I am grateful for my father, for sharing his love of the water and these islands with me. He planted the seed unwittingly; and we made it grow. I am grateful for my husband, a father in so many ways, a dreamer, who believes, who knows, anything is possible. Anything is possible. I often marvel at the life we have nurtured here.
I am also grateful for the gorgeous little red strawberries presenting with abundance in my garden, along with radishes, and the tenderest of lettuces. While I love a shortcake, I like pairing strawberries with savory, especially in salads. If you have time, make a big bottle of your own strawberry vinegar – in December, you’ll be overwhelmed with grace.
Heirloom Lettuces with Strawberries, Radish, & Goat Cheese and a Strawberry Black Pepper Vinaigrette
Serves 6+ as a starter
8 large handfuls assorted heirloom lettuces (if you can’t get a nice blend from your local farmer, a baby lettuce mix would do, or arugula for a more peppery bite)
1/2 pint ripe strawberries, hulled and quartered
Small bunch of radishes, trimmed and sliced about 1/4 inch
1 round goat cheese (about 4-6 ounces), crumbled
1/2 cup almonds, roughly chopped and toasted
For the vinaigrette:
1/3 cup strawberry white balsamic vinegar (recipe below – you can also do a quick muddle of strawberries in vinegar, then strain it to fake it)
2/3 cup good quality olive oil
1 tablespoon honey
1 heaping tablespoon minced shallot
1/2 teaspoon salt
Several grindings of coarse pepper
Preheat oven to 350 degrees. Prep your vegetables. Once oven is at temperature, spread almonds on a baking sheet and toast in the oven for 10-15 minutes, until just beginning to brown. Set aside.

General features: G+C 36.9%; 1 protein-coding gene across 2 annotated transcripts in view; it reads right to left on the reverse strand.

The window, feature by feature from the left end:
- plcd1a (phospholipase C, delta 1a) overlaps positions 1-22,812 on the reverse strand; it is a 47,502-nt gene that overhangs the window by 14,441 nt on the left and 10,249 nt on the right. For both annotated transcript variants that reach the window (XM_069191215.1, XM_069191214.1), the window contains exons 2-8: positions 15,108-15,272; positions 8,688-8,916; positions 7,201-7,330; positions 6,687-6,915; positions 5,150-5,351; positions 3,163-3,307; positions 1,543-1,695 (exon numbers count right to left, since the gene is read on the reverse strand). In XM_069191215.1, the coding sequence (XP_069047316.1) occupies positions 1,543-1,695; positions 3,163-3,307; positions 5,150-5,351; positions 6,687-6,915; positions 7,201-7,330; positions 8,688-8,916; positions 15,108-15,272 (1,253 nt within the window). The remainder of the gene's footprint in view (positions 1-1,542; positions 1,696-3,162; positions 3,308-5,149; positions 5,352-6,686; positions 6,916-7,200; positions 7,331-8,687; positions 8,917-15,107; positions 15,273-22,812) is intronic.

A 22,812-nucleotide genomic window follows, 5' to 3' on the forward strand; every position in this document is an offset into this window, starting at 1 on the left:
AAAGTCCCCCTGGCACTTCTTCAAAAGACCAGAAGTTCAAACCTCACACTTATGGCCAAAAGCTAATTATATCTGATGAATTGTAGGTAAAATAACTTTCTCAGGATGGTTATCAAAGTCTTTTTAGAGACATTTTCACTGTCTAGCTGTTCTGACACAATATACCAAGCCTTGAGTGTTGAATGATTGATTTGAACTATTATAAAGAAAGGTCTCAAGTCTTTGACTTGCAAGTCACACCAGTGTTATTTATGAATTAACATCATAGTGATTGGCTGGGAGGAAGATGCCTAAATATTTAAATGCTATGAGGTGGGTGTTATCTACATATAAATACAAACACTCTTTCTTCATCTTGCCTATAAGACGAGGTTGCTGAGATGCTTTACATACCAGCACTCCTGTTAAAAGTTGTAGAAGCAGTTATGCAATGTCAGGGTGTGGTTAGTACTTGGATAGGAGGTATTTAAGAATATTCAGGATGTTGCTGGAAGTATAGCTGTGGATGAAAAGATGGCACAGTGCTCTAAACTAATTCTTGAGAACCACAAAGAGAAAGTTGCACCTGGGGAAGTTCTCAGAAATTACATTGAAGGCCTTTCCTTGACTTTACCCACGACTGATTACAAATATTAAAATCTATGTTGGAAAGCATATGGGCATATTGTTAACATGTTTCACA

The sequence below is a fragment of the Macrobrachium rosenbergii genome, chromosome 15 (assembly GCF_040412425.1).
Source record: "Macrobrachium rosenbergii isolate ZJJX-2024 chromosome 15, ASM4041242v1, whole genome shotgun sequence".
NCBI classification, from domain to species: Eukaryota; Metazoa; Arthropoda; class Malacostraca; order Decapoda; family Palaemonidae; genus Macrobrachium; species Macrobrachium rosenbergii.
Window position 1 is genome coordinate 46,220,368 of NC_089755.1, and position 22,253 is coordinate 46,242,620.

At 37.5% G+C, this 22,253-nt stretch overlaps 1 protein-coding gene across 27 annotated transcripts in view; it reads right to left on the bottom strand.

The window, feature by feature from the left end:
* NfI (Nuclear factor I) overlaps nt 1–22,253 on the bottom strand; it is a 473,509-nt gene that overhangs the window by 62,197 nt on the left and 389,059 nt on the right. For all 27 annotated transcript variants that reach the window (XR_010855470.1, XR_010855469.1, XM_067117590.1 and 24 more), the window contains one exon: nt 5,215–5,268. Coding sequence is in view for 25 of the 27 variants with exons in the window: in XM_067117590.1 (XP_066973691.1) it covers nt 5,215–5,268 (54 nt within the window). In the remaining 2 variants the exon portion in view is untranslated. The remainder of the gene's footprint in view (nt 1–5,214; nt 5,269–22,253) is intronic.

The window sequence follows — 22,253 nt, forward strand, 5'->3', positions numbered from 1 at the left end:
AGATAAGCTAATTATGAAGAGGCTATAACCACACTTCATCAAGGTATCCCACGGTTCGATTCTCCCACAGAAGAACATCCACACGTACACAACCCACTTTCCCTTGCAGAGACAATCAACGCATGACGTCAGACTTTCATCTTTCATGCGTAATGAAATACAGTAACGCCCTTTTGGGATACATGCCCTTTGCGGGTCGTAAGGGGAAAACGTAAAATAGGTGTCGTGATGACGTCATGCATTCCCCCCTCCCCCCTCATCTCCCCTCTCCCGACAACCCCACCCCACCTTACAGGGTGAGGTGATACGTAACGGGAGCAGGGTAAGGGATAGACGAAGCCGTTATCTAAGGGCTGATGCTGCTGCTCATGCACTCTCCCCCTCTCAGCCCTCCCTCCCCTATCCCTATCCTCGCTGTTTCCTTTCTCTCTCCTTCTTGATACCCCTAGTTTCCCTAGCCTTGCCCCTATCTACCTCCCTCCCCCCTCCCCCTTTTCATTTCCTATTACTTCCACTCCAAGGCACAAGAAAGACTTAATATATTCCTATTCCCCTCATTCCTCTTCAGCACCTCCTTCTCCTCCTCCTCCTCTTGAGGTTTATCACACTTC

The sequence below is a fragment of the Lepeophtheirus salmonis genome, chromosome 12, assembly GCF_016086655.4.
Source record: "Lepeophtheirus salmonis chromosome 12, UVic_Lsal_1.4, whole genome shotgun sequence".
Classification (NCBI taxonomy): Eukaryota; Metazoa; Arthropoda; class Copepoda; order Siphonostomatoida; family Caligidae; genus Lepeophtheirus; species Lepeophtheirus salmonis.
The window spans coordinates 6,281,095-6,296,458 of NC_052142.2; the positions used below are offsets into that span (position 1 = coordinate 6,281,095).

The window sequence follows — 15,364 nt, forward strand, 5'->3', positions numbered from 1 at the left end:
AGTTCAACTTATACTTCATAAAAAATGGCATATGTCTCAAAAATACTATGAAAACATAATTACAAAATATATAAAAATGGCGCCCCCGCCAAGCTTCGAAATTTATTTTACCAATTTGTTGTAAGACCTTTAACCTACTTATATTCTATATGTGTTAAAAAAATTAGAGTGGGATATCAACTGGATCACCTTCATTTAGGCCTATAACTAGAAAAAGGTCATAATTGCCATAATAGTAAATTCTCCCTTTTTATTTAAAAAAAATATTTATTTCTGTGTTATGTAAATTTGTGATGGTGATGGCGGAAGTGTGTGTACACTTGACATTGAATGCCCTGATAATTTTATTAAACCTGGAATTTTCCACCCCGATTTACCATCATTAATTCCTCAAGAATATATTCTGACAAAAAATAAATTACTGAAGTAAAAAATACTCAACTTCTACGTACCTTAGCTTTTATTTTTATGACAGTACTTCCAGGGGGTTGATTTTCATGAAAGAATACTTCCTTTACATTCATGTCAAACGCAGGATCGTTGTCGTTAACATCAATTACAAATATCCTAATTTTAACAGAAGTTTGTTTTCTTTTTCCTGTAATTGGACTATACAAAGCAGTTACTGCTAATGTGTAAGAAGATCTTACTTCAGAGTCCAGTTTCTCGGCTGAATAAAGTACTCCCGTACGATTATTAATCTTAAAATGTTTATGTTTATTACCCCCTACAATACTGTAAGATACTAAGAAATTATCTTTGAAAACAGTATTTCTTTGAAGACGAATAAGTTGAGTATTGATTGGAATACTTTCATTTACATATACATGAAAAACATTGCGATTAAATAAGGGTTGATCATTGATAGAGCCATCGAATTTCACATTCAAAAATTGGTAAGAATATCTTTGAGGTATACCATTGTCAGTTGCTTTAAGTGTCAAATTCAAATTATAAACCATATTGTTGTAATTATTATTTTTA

Prepare the vinaigrette. Muddle shallots, honey, salt, and vinegar together. Whisk in olive oil until it emulsifies. This recipe makes more than you need. The vinaigrette will last up to two weeks in the fridge. Use it again !
Toss lettuce in a large bowl with about 1/2 cup of the vinaigrette. Add more as desired. Scatter strawberries, radishes, and almonds on top. Finish with crumbled goat cheese and several grindings of pepper. Alternatively you can plate the salads individually. Garnish with chive flowers if you have them.
Strawberry White Balsamic Vinegar
If you do only part of this recipe, make this vinegar. It will add brightness to many winter days months away. And it’s easy – it just takes a little time.
17 ounce bottle white balsamic vinegar (white is important here in order to retain that beautiful red color)
2 pints strawberries, hulled and halved
In a large kilner style jar, or container with a lid, add strawberries and vinegar. Gently muddle the strawberries (just a little to get the juices going). Make sure that whatever container you use, the strawberries will be completely covered with vinegar. Cover, and store in a dark spot in the pantry or kitchen for 4 to 5 days, stirring occasionally. Do not leave it somewhere it will sit in the sun. Once it’s ready, the strawberries will be nearly falling apart and the liquid will be quite red. Strain using a cheesecloth lined sieve, and let drain overnight. I don’t recommend squeezing the mixture and forcing it through – this leaves you with cloudy vinegar. Pour into a sterilized bottle and seal. Will last up to one year. If you’re particularly thrifty, you could make something out of the leftover strawberries -heat them with an equal amount of sugar to 221 degrees, several grinds of black pepper and you’ll have a fantastic dessert or cheese topping.